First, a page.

Women with no income are broadly classified as those women who are ineligible for government assistance; they are usually women, who have come to Australia to marry an Australian citizen or whose partners have a Sub-class 457 Visa, international students, tourists and those on bridging visas. Women from New Zealand who are not employed can also be classified as women with no income.
All these women have experienced domestic and family violence that has forced them to leave their partner and home. Some of these women may be able to claim Family Tax Benefit from the government for a child who is classed as ‘born in Australia’ and some may be entitled to Special benefits while on a Bridging visa. Neither of these benefits is enough for a family to live independently in the community.
Currently, under The Department of Immigration Domestic Violence provisions, these women fall through the cracks in terms of support and are left in the capable, albeit stretched, hands of receiving refuges.
These refuges receive no specific funding from the Federal or State Government to help support these women and children who often have nothing but the clothes on their back when they enter the refuge. However, all refuges are required, under their State funding contracts, to accommodate women and children regardless of their capacity to contribute to the cost of accommodation. This client group is dependent on the refuge providing food, clothing, paying for medical and dental treatment, school costs, transport, and multitude of other daily necessities.
Many of these women and children require long stays in refuges, up to 12 months, while waiting for a decision by the Department of Immigration on their applications for residency.
In 2016 the Women’s Council requested that the twenty-one women and children’s refuges in the Perth metropolitan and south west region collect data on the numbers and costs of accommodating this target group.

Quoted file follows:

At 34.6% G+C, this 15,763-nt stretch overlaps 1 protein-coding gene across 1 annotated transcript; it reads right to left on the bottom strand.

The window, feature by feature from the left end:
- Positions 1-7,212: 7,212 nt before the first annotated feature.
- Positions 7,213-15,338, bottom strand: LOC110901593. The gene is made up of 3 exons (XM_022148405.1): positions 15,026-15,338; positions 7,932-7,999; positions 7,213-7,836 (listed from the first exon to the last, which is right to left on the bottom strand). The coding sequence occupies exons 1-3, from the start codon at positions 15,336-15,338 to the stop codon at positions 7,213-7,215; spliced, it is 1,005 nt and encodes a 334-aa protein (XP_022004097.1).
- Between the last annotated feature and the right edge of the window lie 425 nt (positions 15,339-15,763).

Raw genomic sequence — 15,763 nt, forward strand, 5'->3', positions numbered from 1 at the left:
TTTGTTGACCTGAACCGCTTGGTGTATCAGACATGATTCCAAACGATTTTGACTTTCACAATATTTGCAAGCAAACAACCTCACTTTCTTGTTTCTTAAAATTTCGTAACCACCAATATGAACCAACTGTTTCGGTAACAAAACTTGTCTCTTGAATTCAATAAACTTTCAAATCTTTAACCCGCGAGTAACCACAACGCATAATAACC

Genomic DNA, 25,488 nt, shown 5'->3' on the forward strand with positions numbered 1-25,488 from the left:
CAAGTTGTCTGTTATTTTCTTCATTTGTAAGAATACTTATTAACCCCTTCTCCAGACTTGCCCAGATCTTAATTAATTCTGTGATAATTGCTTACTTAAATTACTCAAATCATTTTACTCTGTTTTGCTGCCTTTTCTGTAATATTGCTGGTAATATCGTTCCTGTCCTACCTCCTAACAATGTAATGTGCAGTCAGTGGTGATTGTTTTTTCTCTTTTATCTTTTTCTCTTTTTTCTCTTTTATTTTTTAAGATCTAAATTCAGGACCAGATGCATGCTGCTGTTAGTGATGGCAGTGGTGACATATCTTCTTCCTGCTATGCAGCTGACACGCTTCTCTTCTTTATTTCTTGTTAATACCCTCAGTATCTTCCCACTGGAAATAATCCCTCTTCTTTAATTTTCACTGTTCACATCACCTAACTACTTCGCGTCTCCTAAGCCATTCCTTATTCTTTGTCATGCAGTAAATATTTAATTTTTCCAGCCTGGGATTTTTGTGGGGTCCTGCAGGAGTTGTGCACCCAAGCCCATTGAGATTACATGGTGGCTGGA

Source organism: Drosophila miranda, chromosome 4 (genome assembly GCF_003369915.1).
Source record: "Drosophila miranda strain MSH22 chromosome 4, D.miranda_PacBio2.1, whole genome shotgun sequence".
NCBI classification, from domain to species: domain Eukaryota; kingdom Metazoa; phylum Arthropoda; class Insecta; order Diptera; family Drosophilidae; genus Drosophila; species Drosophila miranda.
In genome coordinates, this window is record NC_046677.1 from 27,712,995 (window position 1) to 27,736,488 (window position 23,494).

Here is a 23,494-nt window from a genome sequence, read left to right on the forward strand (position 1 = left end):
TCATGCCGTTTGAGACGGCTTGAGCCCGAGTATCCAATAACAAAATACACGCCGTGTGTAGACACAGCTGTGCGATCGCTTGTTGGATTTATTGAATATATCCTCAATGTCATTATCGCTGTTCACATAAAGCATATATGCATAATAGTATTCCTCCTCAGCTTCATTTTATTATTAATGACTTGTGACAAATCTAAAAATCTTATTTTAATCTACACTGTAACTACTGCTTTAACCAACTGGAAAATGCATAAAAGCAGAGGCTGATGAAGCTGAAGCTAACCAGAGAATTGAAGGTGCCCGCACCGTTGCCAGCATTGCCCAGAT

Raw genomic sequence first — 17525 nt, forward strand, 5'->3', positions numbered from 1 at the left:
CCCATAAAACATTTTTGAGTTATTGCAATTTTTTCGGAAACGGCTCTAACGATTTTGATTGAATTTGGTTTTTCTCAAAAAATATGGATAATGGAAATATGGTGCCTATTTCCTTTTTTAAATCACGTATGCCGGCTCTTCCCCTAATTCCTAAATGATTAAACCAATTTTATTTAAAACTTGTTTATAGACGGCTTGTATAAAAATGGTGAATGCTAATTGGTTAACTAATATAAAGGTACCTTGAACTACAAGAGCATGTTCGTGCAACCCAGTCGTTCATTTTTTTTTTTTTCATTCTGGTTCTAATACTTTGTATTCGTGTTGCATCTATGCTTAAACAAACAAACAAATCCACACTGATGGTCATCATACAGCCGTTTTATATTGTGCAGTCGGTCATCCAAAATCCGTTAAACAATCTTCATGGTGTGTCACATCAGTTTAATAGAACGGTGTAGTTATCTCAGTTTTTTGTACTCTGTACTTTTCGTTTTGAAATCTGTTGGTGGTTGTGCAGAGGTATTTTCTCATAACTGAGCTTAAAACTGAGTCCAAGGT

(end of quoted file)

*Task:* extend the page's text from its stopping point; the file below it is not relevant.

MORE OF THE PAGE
Over the last twelve months we have had 81% response rate from refuges, the data shows that 144 women and 154 children have been accommodated at a total cost to refuges of $182,484.00.
The cultural background of the women seeking support was 60% from Asian countries, 14% from New Zealand, 14% from African countries, 5% from Eastern European countries and 7% from Western European countries.
The data shows that the distribution and burden of supporting these women and children has been unevenly spread across the refuges with one organisation that manages two refuges for women with children and single women accommodating 25%of the total client group and provided 31% of the financial costs. A second refuge which accommodates only single women accommodated 17% of the total number of clients and provided 16% of the total cost.
This twelve months of data has shown an increase in demand from this client group and an increase in costs to refuges of providing case management and support. The Women’s Council will continue to refine the data collection and advocate for specific funding to meet the needs of this extremely vulnerable group of women and children who have been victims of violence and have no resources to assist them to begin a new life in Australia.
One of the recommendations in the final evaluation of the Refuge Service System Emergency Response program was that DCPFS support refuges in continuing to collect data which collates the human, financial and other resources required in their support of women without citizenship rights who have no access to public funds.